I Feel Like my 450cc Implants Are Too Large (D Cup). What are the Risks of Going Smaller?

I had my breast augmentation 3 years ago and was VERY specific that I did not want to be too large (I am 5'5" and 115). The implant size I chose prior to surgery was 350cc smooth round high profile, but when the surgery was complete the final fill was 420cc. That puts me in a 34D or 32DD cup! I have had no complications, and the surgeon did a beautiful job, but I still have feelings that they are too large, and would much prefer to be in a medium C cup. What are the risks of going smaller?

Doctor Answers (13)

Decreasing Size of Implants

+2

The right size is very important to your self image. It is reasonable for you to consider adjusting the size of your implants.

You would see less upper pole fullness and perhaps a little relaxation of the breast skin


Denver Plastic Surgeon
4.0 out of 5 stars 12 reviews

Sagging is a concern

+1
Aside from the surgical risks, your breast contour may be affected by sagging if you go smaller. This may make a lift necessary.

Jerome Edelstein, MD
Toronto Plastic Surgeon
5.0 out of 5 stars 63 reviews

Decreasing implant size

+1

It sounds like you are thinking of going down about 100cc or so in size and, in my experience, the size adjustment is generally well tolerated unless you already have some pronounced droop to your breast with a low nipple position or your skin/tissue quality is poor and not elastic.  Some adjustment may need to be made to the scar capsule pocket around your breast implants, but, most of the time, the capsules accomodate unless the downsize is considerable.  Your surgeon can always make the size adjustment and reevaluate any need for breast lift down the road if it is not immediately clear that you need one. 

Jennifer Lauren Crawford, MD
Austin Plastic Surgeon
5.0 out of 5 stars 8 reviews

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Decreasing volume

+1

If you go into surgery and decide to get a smaller implant, you may need a lift.  This will leave more scars on your breast.

Steven Wallach, MD
Manhattan Plastic Surgeon
4.5 out of 5 stars 17 reviews

Removing or downsizing implants will not necessarily cause breast ptosis (sagging or droopy)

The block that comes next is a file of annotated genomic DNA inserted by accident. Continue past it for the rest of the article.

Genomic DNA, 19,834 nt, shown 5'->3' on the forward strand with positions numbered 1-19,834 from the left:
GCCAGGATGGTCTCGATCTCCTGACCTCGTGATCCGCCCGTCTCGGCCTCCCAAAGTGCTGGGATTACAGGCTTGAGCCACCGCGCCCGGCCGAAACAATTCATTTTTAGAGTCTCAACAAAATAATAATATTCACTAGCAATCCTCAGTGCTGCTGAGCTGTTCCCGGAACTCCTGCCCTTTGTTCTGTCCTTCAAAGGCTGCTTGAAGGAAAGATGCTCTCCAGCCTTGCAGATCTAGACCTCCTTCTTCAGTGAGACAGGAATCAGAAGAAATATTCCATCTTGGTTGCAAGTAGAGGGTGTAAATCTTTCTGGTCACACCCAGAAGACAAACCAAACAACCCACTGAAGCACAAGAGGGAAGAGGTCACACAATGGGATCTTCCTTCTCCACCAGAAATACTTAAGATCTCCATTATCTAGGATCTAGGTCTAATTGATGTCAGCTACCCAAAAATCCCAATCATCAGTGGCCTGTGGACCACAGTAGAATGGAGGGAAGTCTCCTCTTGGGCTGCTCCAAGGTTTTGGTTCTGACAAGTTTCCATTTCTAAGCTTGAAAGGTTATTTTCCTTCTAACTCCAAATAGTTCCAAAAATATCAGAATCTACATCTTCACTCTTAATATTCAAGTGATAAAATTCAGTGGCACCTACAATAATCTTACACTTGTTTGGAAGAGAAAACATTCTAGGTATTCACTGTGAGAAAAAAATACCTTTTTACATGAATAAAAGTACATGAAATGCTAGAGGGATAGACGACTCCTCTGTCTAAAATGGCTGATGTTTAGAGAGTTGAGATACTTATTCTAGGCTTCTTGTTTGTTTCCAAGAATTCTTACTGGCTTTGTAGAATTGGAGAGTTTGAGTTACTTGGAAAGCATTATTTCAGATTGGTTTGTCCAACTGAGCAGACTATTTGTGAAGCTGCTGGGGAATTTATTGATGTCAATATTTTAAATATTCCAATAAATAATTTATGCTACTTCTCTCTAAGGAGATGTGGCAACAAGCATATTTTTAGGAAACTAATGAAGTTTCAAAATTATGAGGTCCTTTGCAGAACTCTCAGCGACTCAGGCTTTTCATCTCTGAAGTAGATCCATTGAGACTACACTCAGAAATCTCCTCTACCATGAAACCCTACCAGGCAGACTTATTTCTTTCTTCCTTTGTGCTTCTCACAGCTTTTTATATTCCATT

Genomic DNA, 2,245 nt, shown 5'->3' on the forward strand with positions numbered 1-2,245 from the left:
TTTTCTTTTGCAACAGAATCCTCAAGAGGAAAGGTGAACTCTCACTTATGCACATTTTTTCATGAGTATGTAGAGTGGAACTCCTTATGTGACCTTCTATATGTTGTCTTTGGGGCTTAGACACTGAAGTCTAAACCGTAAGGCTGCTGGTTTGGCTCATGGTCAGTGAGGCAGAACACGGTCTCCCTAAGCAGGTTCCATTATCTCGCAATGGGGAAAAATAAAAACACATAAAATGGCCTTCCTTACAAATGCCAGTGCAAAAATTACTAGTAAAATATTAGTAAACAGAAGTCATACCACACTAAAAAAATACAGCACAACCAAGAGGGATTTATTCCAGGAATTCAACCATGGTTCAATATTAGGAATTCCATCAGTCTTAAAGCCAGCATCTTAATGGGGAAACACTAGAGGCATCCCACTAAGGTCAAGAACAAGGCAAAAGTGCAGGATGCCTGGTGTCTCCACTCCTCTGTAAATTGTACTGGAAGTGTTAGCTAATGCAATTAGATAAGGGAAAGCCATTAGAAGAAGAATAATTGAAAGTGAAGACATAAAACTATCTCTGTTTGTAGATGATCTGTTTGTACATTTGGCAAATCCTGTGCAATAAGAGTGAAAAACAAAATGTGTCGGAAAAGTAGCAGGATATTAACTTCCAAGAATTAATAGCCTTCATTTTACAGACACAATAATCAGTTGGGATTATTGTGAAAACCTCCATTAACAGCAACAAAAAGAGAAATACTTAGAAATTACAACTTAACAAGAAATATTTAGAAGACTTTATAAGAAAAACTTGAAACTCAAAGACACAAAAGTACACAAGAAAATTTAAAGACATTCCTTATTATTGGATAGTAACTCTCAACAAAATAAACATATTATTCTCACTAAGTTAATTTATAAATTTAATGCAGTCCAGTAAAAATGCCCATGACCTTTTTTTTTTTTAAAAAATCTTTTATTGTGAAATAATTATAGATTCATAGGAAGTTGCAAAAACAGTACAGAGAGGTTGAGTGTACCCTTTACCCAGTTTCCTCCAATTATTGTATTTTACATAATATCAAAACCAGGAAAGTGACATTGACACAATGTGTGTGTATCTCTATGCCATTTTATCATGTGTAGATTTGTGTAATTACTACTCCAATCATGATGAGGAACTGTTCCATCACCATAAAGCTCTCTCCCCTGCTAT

+1

There are relatively few addtional risks to going smaller and I have been generally impressed with the degree of skin contraction following implant removal. Although a lift may be necessary, I would first try implant removal and replacement with good supportive garments after surgery, followed by 6-9 months of observation.

Otto Joseph Placik, MD
Chicago Plastic Surgeon
5.0 out of 5 stars 44 reviews

As long as your goal is changing the size of your breasts, rather than the shape,

+1

your chances of success with another operation to reduce the size of your implants are very good.  Communicating with your surgeon before surgery is critical, as your situation illustrates.  You should be as specific as you can with your surgeon about your goals and wishes before electing to proceed with exchanging your implants for smaller ones.  That being said, after only three years, you should be able to decrease the size of your implants and keep the shape you like...

Michael H. Rosenberg, MD
White Plains Plastic Surgeon
5.0 out of 5 stars 1 review

Breast augmentation sizes

+1

The risks of using a smaller size are insignificant.  The one that comes to mind is droopiness.  With large reductions in size (massive weight loss, post partum state, large reductions in implant size), breasts may become more ptotic (droopy).  An experienced plastic surgeon will be able to predict this prior to downsizing.  Implant sizing is difficult and is unique to each individual.  Remember that implants are not permanent.  The smaller ones tend to last longer and are associated with fewer complications.  

Good luck! 

Jason R. Hess, MD
San Diego Plastic Surgeon
5.0 out of 5 stars 8 reviews

Breast implants and the risks of going smaller

+1

There are no risks to going smaller other than the normal risks of surgery.  It should be a very simple matter of making a small incision and removing one implant and exchanging it for a smaller one.  You are very small and would need no more than a 300 or 350 cc implant.  Your skin should shrink down to fit the new implant.  

Gary H. Manchester, MD (retired)
San Diego Plastic Surgeon
5.0 out of 5 stars 1 review

Cup sizes are not predictable

+1

You can't predict cup size by implant volume so how much smaller would it need to be to make you happy?  If your result was a "beautiful job" I'd advise leaving it alone.  There are risks of revisions, possibly infection which would require removing the infected implant!!  Your skin might be a little droopy too.  Sounds like you should continue to try to adjust to the size you have.

Richard P. Rand, MD, FACS
Seattle Plastic Surgeon
5.0 out of 5 stars 49 reviews

Risks and Pitfalls of "Going Smaller" AFTER Breast Augmentation

+1
It is very hard to scientifically and accurately predict a woman's future cup size after augmentation based on her cup desire or the size of implant chosen and your case illustrates this fact. Once "too large", deciding to "go smaller" involves taking on the small and potential risks of another operation (bleeding, infection, anesthesia complications etc) as well as issues specific to breast implant exchange surgery (need to change the size of the implant pocket, potential need to lift a somewhat deflated breast and dealing with breast asymmetries). You should discuss your options with your surgeon. Dr. Peter Aldea

Peter A. Aldea, MD
Memphis Plastic Surgeon
5.0 out of 5 stars 62 reviews

These answers are for educational purposes and should not be relied upon as a substitute for medical advice you may receive from your physician. If you have a medical emergency, please call 911. These answers do not constitute or initiate a patient/doctor relationship.